Monday, December 08, 2008

Fable 44: Mus et Rana

Here's the next fable with a kind of running commentary that is not entirely possible within the confines of the forthcoming book from Bolchazy-Carducci. This will be Fable 44 in the book: De Mure et Rana. For more information Fable about this fable, see the Discussion Forum for this fable at the Aesopus Ning.
Post longe exercita odia, Mus et Rana in bellum ruebant. Causa certaminis erat de paludis imperio. Anceps pugna fuit. Mus insidias sub herbis struebat et improviso Marte Ranam adoritur. Rana, viribus melior et pectore, insultuque valens, hostem aggreditur. Hasta utrique erat iuncea et paribus formosa nodis. Sed, certamine procul viso, Milvus adproperat, dumque prae pugnae studio neuter sibi cavebat, bellatores ambos egregie pugnantes Milvus secum attollit laniatque.
Post longe exercita odia,
= Unlike the traditional Aesop's fable about the frog and the mouse, this one assumes that the two characters are long-standing enemies.

Mus et Rana in bellum ruebant.
= Here we meet the two main characters: the mouse and the frog.

Causa certaminis erat de paludis imperio.
= Why exactly mice would want to control the swamp is not clear, but Aesop's fables are not famous for their zoological accuracy.

Anceps pugna fuit.
= The word anceps literally means "two-headed" (ambi-caput), and metaphorically it refers to a situation that is ambiguous or doubtful in some way.

= We are now going to examine each of the two combatants, starting with the mouse.

insidias sub herbis struebat
= The mouse is clearly a tricky combatant, using an ambush, trying to exploit the element of surprise.

et improviso Marte Ranam adoritur.
= The deponent verb adoritur is transitive and takes a direct object in the accusative. Mars was the Roman god of war and the name of the god also stands for warfare itself and for battle, so this phrase means “a surprise Mars, a surprise attack.”

= Now we will learn about the other combatant, the frog.

viribus melior et pectore,
= The phrase viribus et pectore wraps around the adjective; the word pectus refers physically to the chest, but metaphorically to “heart, spirit, the fighting spirit,” etc., so while the mouse may have the advantage of surprise, the frog has more strength and fighting spirit.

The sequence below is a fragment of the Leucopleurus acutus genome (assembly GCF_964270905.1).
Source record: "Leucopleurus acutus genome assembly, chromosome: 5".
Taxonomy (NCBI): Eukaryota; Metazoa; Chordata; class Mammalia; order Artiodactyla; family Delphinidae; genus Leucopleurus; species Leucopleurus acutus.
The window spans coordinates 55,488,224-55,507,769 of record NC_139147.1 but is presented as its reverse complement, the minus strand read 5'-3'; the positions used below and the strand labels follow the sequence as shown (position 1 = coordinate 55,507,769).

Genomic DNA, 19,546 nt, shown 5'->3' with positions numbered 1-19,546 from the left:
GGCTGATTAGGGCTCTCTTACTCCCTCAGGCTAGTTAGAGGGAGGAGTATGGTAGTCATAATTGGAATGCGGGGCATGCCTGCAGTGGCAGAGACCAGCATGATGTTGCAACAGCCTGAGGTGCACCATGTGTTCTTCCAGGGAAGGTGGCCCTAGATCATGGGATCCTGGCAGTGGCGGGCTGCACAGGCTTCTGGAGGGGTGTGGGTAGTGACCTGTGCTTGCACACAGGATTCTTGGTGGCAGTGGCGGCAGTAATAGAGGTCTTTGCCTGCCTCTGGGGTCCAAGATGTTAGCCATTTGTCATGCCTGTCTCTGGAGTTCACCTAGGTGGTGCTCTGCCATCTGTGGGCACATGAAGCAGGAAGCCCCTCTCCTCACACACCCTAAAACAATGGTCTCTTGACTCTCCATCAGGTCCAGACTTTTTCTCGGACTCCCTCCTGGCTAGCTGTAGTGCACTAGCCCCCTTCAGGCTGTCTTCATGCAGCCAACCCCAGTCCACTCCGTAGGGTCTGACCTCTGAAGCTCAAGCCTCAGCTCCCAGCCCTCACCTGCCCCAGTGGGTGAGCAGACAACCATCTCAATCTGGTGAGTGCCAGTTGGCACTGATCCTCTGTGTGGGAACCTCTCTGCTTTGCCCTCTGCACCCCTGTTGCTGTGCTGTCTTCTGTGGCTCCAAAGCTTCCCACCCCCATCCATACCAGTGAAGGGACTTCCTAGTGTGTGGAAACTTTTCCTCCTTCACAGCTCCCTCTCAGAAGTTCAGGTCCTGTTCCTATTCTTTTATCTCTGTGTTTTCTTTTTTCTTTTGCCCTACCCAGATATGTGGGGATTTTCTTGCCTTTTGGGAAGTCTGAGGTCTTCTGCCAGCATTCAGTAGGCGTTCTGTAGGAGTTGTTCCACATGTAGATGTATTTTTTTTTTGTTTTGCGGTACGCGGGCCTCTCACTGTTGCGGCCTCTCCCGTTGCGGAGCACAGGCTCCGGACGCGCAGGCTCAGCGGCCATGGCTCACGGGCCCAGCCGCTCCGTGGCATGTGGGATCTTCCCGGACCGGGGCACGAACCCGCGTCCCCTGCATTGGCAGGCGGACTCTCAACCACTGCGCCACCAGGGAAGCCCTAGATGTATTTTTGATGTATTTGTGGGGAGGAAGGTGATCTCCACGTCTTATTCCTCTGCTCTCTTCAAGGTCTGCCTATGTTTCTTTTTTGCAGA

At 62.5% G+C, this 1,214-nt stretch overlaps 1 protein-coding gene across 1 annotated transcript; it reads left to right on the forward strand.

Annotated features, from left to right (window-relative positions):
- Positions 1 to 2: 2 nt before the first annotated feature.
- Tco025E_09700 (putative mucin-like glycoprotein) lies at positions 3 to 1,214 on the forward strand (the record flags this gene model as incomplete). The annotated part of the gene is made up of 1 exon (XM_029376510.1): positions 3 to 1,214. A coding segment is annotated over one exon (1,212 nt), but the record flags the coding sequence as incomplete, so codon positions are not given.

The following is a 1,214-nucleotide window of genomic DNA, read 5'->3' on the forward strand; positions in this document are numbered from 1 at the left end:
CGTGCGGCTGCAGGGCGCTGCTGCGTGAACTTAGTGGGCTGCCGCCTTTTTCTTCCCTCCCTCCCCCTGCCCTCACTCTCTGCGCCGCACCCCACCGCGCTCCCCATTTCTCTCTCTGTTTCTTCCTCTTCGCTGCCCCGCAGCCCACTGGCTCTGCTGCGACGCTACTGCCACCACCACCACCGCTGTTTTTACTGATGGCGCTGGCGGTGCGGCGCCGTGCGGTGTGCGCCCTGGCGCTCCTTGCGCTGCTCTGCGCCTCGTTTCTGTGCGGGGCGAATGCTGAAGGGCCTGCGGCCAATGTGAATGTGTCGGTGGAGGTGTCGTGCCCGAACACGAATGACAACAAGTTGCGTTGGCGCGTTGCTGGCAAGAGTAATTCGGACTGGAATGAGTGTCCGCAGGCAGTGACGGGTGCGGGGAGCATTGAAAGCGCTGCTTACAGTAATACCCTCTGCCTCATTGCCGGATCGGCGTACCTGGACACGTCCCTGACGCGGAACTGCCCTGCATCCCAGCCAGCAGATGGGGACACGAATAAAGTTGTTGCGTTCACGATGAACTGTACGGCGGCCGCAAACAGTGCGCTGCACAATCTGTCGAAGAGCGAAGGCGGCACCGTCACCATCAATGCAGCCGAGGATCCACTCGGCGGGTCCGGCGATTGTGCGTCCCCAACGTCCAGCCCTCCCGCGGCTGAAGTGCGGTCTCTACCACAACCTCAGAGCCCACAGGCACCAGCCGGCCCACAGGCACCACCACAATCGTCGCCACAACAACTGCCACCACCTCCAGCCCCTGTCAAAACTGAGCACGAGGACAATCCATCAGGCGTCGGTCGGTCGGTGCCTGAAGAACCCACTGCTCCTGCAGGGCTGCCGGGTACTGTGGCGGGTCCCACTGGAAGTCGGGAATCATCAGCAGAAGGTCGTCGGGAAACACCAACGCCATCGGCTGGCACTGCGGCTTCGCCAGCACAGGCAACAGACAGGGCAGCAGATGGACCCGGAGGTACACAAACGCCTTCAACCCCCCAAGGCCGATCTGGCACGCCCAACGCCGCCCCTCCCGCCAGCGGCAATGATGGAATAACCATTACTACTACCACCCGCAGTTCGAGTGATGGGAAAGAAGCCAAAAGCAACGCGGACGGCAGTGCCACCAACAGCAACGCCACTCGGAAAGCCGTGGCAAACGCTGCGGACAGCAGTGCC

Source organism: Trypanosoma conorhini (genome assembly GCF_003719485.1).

insultuque valens,
= The ablative insultu explains in what way the frog was strong.

hostem aggreditur.
= The deponent verb aggreditur is transitive and takes a direct object in the accusative.

Hasta utrique erat iuncea
= The dative indicates possession, something that each combatant had at their disposal: each one had a spear.

et paribus formosa nodis.
= The phrase paribus nodis wraps around the adjective, the number of knots in the reed referring to the overall length: “with an equal number of knots,” meaning the reeds were equal in length.

Sed, certamine procul viso,
= Ablative absolute construction.

Milvus adproperat,
= Here comes the unexpected third character in the story: the predatory kte.

dumque prae pugnae studio
= The pugna referred to here is the fight between the mouse and the frog, which is occupying their full attention.

neuter sibi cavebat,
= The pronoun neuter means that neither of the combatants - not the mouse, not the frog - was paying attention to this new danger!

bellatores ambos egregie pugnantes
= The pronoun ambos refers to both combatants, the mouse and the frog; ambos is unambiguously accusative, so we can be confident that the ambiguous form pugnantes is also accusative.

Milvus secum attollit laniatque.
= The word secum is a compound, with inverted order: se + cum = cum se. The reflexive pronoun refers back to the subject of the verb, the kite.

Here is the illustration of the fable by Francis Barlow:

The Aesopus Ning is now open for business - so, for more fables and to share your questions and comments with others, come visit the Ning!

No comments: